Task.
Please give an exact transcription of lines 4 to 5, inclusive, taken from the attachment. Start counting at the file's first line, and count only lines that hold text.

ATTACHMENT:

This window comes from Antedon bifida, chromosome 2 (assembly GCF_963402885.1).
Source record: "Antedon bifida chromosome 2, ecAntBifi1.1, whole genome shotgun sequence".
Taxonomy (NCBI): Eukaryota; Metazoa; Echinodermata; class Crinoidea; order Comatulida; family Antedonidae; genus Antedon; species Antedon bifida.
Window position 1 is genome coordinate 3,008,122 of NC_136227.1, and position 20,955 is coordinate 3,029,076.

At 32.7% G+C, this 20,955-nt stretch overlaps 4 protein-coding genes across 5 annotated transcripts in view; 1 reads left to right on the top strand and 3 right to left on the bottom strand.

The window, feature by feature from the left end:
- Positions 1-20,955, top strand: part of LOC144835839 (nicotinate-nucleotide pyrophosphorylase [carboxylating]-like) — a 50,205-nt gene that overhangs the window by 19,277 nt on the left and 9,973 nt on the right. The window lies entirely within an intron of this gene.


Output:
Window position 1 is genome coordinate 3,008,122 of NC_136227.1, and position 20,955 is coordinate 3,029,076.

At 32.7% G+C, this 20,955-nt stretch overlaps 4 protein-coding genes across 5 annotated transcripts in view; 1 reads left to right on the top strand and 3 right to left on the bottom strand.